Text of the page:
I whoopee-d, had a drink, hugged my husband, told ALL my friends. The thing was, before Cult of Chaos was even published, it had been a success for me, because Samit liked it. (See I warned you above on the possibilities of gushing.)
I thought that was the highest point for a fangirl relationship, but then, last weekend, it went to another level. I found out that Samit was coming over at the Times Literary Carnival this year in Bangalore, and wrote to him to see if he would like to meet me (First I tried to ask him if he would want to come to my book launch, but he had a panel on the same day, same time. Murphy, someday I will strangle you!). He said, yes. Come over at 12. There it was.
I went with husband, on a sunny Sunday, flushed with happiness after my successful book launch. And I took two books of his to sign, because the other two had decided to go hiding on me. Excitement happened. At the festival, he was up with Zac O’Yeah and a few others in a five-people panel on one of the stages. I thought it would take ten minutes, since he wouldn’t have the time. I mean he’s a celeb author! Aren’t they supposed to be like superbusy and stuff? In my head, the scenarios was: take books to him, get them autographed, try not to be overfriendly and do unwanted hugs, thank him for the blurb and do my fangirl grins.
‘Wait for me for ten minutes,’ he said after we’d said our hellos. Meanwhile, I chatted to Zac, who is superbly helpful to new authors (read his much more sophisticated gush on author Nirmal Verma on my blog). We went to a coffee shop, had pretty average food and chatted for almost an hour, before I even brought out his books for a sign. He gave me gyan on nailing literature fests (more ego-fests than places where people buy books), dissed those who pretend to read certain authors and pretended not to read certain others. We laughed at how some authors want to take stage from others. He told me how one had just climbed the stage at one of the panels and started to talk about his book. Then there were fans who want autographs without knowing the name of the author, kids and adults, forget having read any of their books. They just see a badge of the festival, and come running. (I’ve been to two literature festivals, Chandigarh and Bangalore, where I’m been lucky enough not to see kids with notepads and pens but actual copies of Ghost Hunters of Kurseong to get author signatures, so I was fascinated!) Then there were the listeners, the audience at the fests who actually instead of doing the listening just wanted to say their thing, sort of like social media. The conversation was super fun and I learnt so much! In that hour, from an author I respected, he became a pal, I respected.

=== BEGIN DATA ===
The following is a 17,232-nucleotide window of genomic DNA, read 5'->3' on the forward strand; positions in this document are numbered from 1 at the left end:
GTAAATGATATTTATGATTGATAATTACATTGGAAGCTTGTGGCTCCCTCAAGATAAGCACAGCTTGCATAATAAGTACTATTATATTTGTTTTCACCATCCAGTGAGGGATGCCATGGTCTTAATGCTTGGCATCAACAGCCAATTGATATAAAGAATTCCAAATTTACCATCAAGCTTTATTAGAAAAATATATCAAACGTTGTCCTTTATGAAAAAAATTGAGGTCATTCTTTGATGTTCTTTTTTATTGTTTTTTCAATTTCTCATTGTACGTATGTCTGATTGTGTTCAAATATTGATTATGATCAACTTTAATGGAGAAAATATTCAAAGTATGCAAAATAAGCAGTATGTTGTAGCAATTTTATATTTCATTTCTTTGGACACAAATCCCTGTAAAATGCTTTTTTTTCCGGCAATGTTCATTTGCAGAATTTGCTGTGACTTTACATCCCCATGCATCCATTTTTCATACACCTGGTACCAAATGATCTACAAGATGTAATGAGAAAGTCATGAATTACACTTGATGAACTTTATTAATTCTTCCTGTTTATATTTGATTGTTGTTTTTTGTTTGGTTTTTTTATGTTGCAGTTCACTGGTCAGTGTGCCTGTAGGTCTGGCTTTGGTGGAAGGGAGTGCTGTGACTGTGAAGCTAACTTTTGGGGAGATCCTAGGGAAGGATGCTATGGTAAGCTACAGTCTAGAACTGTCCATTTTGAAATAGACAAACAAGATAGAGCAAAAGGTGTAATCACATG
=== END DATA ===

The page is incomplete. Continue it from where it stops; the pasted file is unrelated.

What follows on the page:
All the while, he wore a Darth-vader t-shirt, heard my rambles patiently, posed with Cult of Chaos with a happy buy-it look, told me I look like an ‘intellect’ (Aiyo!), and swapped stories on eating fish. And he drew an elephant-bum in the autograph to wish me luck in life. Sigh-worthy, no?
Thought the weekend couldn’t go better after a fabulous launch of your book (the first one), but Samit, you made it even better!